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01 November 2020
Family Communication in the COVID-19 Pandemic
The COVID-19 pandemic has affected families around the world. Although the first official case of COVID-19 in the United States was reported on January 22, 2020, the disease was present in China, and likely elsewhere, in December of 2019. Since that time, the coronavirus has spread to 188 countries/regions, with more than 4.3 million confirmed infections and around 300,000 deaths attributable to the disease (Johns Hopkins Coronavirus Resource Center, May 13, 2020). As a result, governments have required cities, regions, and in some cases entire countries to “lock down” where only essential employees are allowed to go to work, leaving millions of families to figure out how to balance the competing economic and health demands associated with the disease while also facing physical isolation from extended family and support systems. Even as “lock downs” ease around the world, the effects of the pandemic will be long-lasting, as families attempt to adapt to the changes and cope with the uncertainty that may characterize life in the foreseeable future. At the same time, families are resilient, often emerging from crises as strong, if not stronger than before, a process attributable to effective family communication.
The purpose of this special issue of the Journal of Family Communication (Volume 21, Issue 3 in 2021), co-edited by Katheryn Maguire of Wayne State University and Sylvia Mikucki-Enyart of the University of Iowa, is to highlight the impact of COVID-19 on family communication as well as on teaching, research, and practice. As such, we seek two types of papers: data-based and critical reflections.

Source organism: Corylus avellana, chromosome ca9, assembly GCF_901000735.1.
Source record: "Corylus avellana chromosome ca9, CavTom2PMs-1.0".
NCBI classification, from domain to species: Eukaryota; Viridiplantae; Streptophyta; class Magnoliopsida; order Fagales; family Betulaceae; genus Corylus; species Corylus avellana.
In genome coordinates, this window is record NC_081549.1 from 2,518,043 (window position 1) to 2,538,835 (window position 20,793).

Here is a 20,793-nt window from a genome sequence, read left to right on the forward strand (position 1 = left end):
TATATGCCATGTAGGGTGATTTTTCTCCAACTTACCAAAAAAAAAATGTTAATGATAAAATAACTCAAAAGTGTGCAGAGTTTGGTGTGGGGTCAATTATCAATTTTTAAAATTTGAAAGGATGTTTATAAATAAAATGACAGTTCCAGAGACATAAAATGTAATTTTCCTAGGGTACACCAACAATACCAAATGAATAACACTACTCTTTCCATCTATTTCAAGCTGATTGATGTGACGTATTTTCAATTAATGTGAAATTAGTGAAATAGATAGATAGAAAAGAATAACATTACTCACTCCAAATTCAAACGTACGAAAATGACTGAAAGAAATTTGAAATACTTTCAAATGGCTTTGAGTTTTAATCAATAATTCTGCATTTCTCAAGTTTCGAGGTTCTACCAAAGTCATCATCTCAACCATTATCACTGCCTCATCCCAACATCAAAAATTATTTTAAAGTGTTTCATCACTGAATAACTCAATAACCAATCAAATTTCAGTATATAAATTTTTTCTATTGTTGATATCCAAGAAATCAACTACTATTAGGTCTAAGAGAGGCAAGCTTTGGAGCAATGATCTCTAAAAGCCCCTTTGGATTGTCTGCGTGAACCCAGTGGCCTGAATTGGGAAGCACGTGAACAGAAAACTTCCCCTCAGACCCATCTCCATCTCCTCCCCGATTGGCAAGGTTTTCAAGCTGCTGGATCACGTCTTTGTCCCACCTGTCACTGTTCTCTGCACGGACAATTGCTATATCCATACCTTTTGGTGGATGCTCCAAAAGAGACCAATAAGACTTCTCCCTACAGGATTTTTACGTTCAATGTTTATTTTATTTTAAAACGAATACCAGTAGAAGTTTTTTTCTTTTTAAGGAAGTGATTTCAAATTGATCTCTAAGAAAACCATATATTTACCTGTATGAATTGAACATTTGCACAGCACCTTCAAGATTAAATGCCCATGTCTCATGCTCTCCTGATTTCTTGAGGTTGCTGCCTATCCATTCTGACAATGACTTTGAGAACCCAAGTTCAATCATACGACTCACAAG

Data-based manuscripts should shed light onto what communication issues are brought up by the pandemic--bound within and about the family--that would benefit from scholarly inquiry in the area. Submissions should be theoretically grounded and firmly center COVID-19 to illuminate how family communication affects, and has been affected, by responses to the pandemic. A wide array of theoretical approaches and topics are welcome, including but not limited to resilience/coping, maintenance, rituals/routines, dependent care (elder and child), home schooling, new/social media, information/health literacy in the family, work-life balance and division of labor, physical/psychological separation, end of life care, and privacy. For example: What are beneficial and detrimental communication practices between parents and educational institutions and, perhaps more importantly, is there variation across socioeconomic lines? How do families cope with loss when typical norms and rituals (e.g., funerals) are not possible during a pandemic? What is the role of family mediation in family members’ consumption of health-related media and how does this influence public health attitudes and behaviors? For those with job loss or owners of small business, what coping mechanisms were effective or ineffective for parent, children, and other family members? Given the disparities that have emerged as a result of the pandemic, we strongly encourage research by/about families at the margin, including families of color, immigrant families, and low-income families.